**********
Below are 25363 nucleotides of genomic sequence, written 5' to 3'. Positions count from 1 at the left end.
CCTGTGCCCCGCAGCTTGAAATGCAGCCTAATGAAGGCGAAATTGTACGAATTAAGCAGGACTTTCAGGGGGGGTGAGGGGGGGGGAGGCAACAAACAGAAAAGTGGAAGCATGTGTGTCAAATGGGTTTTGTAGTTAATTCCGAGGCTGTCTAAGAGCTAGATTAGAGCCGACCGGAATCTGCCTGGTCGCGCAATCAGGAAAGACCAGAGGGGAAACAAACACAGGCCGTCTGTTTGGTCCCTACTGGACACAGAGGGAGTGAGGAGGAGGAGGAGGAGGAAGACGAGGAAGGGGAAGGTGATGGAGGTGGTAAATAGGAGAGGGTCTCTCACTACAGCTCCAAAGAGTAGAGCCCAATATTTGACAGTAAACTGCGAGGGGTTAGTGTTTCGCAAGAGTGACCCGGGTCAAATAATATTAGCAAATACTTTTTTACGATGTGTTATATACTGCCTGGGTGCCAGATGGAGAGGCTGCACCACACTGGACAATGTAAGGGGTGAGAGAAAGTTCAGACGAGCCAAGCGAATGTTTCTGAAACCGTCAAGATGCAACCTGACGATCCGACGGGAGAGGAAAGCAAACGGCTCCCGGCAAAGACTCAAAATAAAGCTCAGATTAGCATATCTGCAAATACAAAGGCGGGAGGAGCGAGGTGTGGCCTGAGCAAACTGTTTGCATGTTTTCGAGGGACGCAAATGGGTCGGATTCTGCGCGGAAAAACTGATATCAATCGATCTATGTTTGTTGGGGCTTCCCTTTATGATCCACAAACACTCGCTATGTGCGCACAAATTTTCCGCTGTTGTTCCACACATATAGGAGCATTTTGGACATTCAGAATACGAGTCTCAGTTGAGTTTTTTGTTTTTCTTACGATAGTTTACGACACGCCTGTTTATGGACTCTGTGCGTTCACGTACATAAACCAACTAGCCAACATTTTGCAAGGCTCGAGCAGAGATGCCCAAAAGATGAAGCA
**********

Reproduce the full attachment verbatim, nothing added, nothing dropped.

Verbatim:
Below are 25363 nucleotides of genomic sequence, written 5' to 3'. Positions count from 1 at the left end.
CCTGTGCCCCGCAGCTTGAAATGCAGCCTAATGAAGGCGAAATTGTACGAATTAAGCAGGACTTTCAGGGGGGGTGAGGGGGGGGGAGGCAACAAACAGAAAAGTGGAAGCATGTGTGTCAAATGGGTTTTGTAGTTAATTCCGAGGCTGTCTAAGAGCTAGATTAGAGCCGACCGGAATCTGCCTGGTCGCGCAATCAGGAAAGACCAGAGGGGAAACAAACACAGGCCGTCTGTTTGGTCCCTACTGGACACAGAGGGAGTGAGGAGGAGGAGGAGGAGGAAGACGAGGAAGGGGAAGGTGATGGAGGTGGTAAATAGGAGAGGGTCTCTCACTACAGCTCCAAAGAGTAGAGCCCAATATTTGACAGTAAACTGCGAGGGGTTAGTGTTTCGCAAGAGTGACCCGGGTCAAATAATATTAGCAAATACTTTTTTACGATGTGTTATATACTGCCTGGGTGCCAGATGGAGAGGCTGCACCACACTGGACAATGTAAGGGGTGAGAGAAAGTTCAGACGAGCCAAGCGAATGTTTCTGAAACCGTCAAGATGCAACCTGACGATCCGACGGGAGAGGAAAGCAAACGGCTCCCGGCAAAGACTCAAAATAAAGCTCAGATTAGCATATCTGCAAATACAAAGGCGGGAGGAGCGAGGTGTGGCCTGAGCAAACTGTTTGCATGTTTTCGAGGGACGCAAATGGGTCGGATTCTGCGCGGAAAAACTGATATCAATCGATCTATGTTTGTTGGGGCTTCCCTTTATGATCCACAAACACTCGCTATGTGCGCACAAATTTTCCGCTGTTGTTCCACACATATAGGAGCATTTTGGACATTCAGAATACGAGTCTCAGTTGAGTTTTTTGTTTTTCTTACGATAGTTTACGACACGCCTGTTTATGGACTCTGTGCGTTCACGTACATAAACCAACTAGCCAACATTTTGCAAGGCTCGAGCAGAGATGCCCAAAAGATGAAGCA